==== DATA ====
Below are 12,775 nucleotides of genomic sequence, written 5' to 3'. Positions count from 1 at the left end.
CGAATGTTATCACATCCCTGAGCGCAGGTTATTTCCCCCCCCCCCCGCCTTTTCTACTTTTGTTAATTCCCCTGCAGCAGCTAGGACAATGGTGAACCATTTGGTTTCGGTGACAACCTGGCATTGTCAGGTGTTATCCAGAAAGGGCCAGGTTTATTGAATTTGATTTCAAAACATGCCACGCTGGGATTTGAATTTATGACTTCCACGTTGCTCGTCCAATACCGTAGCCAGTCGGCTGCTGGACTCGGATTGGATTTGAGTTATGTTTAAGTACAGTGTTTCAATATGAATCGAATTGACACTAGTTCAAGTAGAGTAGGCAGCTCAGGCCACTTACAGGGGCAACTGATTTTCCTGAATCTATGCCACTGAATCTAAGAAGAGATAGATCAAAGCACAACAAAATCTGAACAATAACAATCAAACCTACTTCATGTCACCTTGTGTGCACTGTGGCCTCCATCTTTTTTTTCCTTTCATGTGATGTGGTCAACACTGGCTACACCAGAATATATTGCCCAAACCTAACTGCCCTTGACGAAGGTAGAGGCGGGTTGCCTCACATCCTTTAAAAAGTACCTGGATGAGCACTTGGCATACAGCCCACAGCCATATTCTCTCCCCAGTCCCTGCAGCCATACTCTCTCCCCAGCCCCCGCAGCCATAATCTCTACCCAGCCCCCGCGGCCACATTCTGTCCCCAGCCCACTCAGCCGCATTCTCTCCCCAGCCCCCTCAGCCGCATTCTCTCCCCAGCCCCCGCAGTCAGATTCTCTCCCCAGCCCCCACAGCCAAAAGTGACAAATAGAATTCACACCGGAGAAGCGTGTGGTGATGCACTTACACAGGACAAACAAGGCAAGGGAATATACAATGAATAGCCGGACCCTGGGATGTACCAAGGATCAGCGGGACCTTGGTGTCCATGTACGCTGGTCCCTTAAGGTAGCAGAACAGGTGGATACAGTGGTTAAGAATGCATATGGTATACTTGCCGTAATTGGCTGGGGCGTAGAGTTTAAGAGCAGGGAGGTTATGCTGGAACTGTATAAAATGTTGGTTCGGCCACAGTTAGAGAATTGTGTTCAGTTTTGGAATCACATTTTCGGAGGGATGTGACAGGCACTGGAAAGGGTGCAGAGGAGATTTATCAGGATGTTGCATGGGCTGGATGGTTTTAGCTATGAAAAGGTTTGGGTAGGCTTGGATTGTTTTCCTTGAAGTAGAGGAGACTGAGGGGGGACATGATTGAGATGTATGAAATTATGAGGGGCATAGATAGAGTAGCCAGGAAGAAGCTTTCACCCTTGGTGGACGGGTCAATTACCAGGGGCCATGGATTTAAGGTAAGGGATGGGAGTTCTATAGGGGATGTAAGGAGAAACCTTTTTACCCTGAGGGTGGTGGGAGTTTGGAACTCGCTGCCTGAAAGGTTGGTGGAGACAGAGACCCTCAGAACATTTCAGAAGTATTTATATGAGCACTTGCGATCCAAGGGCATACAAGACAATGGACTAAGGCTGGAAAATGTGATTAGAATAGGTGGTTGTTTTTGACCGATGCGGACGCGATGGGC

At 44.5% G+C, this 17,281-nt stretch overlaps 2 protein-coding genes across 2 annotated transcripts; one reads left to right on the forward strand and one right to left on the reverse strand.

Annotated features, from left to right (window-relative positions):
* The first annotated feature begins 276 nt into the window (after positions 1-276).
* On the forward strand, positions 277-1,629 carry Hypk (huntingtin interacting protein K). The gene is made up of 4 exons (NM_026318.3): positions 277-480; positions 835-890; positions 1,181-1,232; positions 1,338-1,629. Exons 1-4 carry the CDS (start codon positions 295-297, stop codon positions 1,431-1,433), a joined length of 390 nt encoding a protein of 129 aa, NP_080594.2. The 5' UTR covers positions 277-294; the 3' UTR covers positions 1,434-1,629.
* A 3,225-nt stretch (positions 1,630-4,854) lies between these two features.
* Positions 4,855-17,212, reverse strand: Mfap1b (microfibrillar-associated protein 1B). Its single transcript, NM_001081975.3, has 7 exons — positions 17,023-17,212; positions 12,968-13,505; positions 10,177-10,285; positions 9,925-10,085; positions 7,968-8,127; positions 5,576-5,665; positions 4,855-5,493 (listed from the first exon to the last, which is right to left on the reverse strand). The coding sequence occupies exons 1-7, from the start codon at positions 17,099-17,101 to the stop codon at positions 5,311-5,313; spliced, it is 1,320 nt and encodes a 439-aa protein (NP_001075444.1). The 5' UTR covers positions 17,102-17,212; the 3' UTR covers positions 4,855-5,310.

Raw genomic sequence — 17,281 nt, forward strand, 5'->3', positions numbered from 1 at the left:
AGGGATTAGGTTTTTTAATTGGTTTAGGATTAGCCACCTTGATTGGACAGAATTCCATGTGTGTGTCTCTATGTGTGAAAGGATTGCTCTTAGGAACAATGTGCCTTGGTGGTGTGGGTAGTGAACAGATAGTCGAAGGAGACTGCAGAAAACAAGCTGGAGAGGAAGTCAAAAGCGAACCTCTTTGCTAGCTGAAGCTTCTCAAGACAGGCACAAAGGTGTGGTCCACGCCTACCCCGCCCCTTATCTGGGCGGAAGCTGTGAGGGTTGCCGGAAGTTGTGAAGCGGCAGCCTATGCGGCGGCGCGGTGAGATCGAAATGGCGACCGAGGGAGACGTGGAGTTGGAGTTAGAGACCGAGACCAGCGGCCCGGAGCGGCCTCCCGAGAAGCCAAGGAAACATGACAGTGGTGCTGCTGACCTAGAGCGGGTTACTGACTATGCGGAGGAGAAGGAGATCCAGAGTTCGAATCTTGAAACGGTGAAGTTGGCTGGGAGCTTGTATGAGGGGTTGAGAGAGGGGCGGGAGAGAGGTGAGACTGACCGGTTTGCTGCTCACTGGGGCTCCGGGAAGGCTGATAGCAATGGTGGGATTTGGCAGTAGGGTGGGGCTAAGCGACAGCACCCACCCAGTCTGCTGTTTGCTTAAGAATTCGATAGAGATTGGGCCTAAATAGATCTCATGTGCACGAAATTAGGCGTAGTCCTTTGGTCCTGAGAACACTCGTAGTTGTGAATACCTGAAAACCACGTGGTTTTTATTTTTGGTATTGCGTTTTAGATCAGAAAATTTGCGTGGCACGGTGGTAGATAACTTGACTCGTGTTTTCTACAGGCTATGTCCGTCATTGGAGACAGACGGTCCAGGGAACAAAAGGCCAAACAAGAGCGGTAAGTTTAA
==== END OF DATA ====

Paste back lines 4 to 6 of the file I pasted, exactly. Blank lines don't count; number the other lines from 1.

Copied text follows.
Annotated features, from left to right (window-relative positions):
* The first annotated feature begins 276 nt into the window (after positions 1-276).
* On the forward strand, positions 277-1,629 carry Hypk (huntingtin interacting protein K). The gene is made up of 4 exons (NM_026318.3): positions 277-480; positions 835-890; positions 1,181-1,232; positions 1,338-1,629. Exons 1-4 carry the CDS (start codon positions 295-297, stop codon positions 1,431-1,433), a joined length of 390 nt encoding a protein of 129 aa, NP_080594.2. The 5' UTR covers positions 277-294; the 3' UTR covers positions 1,434-1,629.